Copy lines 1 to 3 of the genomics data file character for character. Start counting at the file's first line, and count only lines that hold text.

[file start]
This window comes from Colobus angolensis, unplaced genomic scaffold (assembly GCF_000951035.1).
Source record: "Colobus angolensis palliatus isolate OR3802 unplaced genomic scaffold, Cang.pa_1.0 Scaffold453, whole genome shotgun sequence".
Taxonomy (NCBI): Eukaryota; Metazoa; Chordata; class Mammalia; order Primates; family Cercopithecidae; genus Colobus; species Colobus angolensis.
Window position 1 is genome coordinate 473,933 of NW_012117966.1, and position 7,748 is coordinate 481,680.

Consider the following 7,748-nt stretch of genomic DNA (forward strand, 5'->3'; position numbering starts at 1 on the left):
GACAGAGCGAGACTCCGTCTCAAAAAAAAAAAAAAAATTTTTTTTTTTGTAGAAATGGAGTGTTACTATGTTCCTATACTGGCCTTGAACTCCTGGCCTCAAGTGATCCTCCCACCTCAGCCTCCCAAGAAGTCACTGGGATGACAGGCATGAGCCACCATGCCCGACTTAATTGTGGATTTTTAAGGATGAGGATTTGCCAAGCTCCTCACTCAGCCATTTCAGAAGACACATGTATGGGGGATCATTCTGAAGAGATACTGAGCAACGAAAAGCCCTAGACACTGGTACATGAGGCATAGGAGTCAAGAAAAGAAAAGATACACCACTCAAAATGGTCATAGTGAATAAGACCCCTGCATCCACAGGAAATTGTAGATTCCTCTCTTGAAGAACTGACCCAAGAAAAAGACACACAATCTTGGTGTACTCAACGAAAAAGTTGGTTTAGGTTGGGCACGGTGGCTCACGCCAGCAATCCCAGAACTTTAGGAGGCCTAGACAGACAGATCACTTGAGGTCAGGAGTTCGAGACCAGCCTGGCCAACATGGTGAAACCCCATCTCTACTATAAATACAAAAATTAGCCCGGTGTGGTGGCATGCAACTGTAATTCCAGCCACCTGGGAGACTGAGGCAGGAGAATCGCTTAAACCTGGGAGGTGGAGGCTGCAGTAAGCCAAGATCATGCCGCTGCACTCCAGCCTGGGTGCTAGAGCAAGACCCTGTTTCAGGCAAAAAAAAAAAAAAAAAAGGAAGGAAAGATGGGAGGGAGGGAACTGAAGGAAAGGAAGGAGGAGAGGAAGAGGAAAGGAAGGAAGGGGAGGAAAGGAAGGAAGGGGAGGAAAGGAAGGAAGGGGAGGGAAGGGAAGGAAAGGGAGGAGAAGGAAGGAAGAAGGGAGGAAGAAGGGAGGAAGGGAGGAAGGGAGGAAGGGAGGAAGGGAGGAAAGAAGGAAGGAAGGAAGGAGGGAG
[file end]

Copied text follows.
This window comes from Colobus angolensis, unplaced genomic scaffold (assembly GCF_000951035.1).
Source record: "Colobus angolensis palliatus isolate OR3802 unplaced genomic scaffold, Cang.pa_1.0 Scaffold453, whole genome shotgun sequence".
Taxonomy (NCBI): Eukaryota; Metazoa; Chordata; class Mammalia; order Primates; family Cercopithecidae; genus Colobus; species Colobus angolensis.